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Comment:Update the amalgamation document with the latest size and file count numbers. Add yet another link to the How To Compile document.
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SHA1: 5b99c03910587f2ad09224620d0ae9bf4f5483dc
User & Date: drh 2014-08-05 20:37:38
Context
2014-08-06
01:08
Add the DEFAULT bug to the change log. Fix a few typos. check-in: c60ce44b02 user: drh tags: trunk
2014-08-05
20:37
Update the amalgamation document with the latest size and file count numbers. Add yet another link to the How To Compile document. check-in: 5b99c03910 user: drh tags: trunk
20:22
Update the change log for the latest changes. Make it easier to find the "How To Compile" documentation. Remove Nokia from the sponsors list. check-in: c22649df68 user: drh tags: trunk
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Changes to pages/amalgamation.in.

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<title>The SQLite Amalgamation</title>
<tcl>hd_keywords {amalgamation} {the amalgamation}</tcl>

<h2>The SQLite Amalgamation</h2>

<p>The core SQLite library consists of about 96 files of C code
(as of [Version 3.6.21]) in the core with 11 additional files
in the [FTS3] and [RTREE] extensions.
Most of these are "source" files in the sense that they are stored 
in the configuration management system and are maintained directly. 
But 6 of the core C files are generated automatically during the 
compilation process.  Of the 96 code files, 76 are C code and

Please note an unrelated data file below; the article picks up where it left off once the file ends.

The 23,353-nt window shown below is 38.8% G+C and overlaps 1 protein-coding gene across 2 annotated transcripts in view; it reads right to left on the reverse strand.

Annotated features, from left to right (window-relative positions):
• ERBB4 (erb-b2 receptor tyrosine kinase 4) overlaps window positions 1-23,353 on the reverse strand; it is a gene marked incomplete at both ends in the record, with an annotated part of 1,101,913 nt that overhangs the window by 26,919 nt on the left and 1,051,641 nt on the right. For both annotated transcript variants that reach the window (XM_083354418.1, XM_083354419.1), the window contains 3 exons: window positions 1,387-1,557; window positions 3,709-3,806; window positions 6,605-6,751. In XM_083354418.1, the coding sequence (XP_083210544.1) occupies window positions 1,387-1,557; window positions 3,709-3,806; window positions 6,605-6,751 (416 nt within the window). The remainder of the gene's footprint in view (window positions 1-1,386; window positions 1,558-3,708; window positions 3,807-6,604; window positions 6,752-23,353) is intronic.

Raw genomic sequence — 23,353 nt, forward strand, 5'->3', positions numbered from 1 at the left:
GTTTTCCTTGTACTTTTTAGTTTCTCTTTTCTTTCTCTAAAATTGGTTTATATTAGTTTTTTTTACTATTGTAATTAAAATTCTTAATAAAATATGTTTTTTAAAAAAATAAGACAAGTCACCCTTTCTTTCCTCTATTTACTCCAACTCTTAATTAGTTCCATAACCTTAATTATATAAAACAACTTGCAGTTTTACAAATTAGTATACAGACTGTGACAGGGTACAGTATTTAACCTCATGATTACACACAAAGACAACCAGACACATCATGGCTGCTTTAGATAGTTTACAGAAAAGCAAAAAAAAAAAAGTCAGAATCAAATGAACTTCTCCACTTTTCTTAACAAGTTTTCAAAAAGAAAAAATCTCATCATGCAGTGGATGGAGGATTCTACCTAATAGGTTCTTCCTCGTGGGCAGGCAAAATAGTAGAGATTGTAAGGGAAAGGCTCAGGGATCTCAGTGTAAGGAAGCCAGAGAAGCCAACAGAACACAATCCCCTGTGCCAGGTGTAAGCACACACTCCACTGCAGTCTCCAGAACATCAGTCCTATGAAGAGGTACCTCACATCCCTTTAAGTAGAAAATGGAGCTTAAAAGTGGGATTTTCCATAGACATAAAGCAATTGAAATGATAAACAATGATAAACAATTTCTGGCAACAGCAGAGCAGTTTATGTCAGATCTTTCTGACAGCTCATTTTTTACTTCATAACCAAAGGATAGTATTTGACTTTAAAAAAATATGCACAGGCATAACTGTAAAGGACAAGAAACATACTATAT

20 are C header files.</p>

<p>The standard makefiles for SQLite have a target for building
an object we call the "amalgamation".  
The amalgamation is a single C code file, named "sqlite3.c",
that contains all C code 
for the core SQLite library and the [FTS3] and [RTREE] extensions.
This file contains about 110K lines of code 
(65K if you omit blank lines and comments) and is over 3.8 megabytes
in size.</p>

<p>The amalgamation contains everything you need to integrate SQLite 
into a larger project.  Just copy the amalgamation into your source 
directory and compile it along with the other C code files in your project.


You may also want to make use of the "sqlite3.h" header file that 
defines the programming API for SQLite. 
The sqlite3.h header file is available separately. 
The sqlite3.h file is also contained within the amalgamation, in
the first couple of thousand lines. So if you have a copy of 
sqlite3.c but cannot seem to locate sqlite3.h, you can always 
regenerate the sqlite3.h by copying and pasting from the amalgamation.</p>

<p>In addition to making SQLite easier to incorporate into other
projects, the amalgamation also makes it run faster. Many
compilers are able to do additional optimizations on code when 
it is contained with in a single translation unit such as it 





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<title>The SQLite Amalgamation</title>
<tcl>hd_keywords {amalgamation} {the amalgamation}</tcl>

<h2>The SQLite Amalgamation</h2>

<p>The core SQLite library consists of 100 files of C code
(as of [Version 3.8.6]) in the core with 14 additional files
in the [FTS3] and [RTREE] extensions.
Most of these are "source" files in the sense that they are stored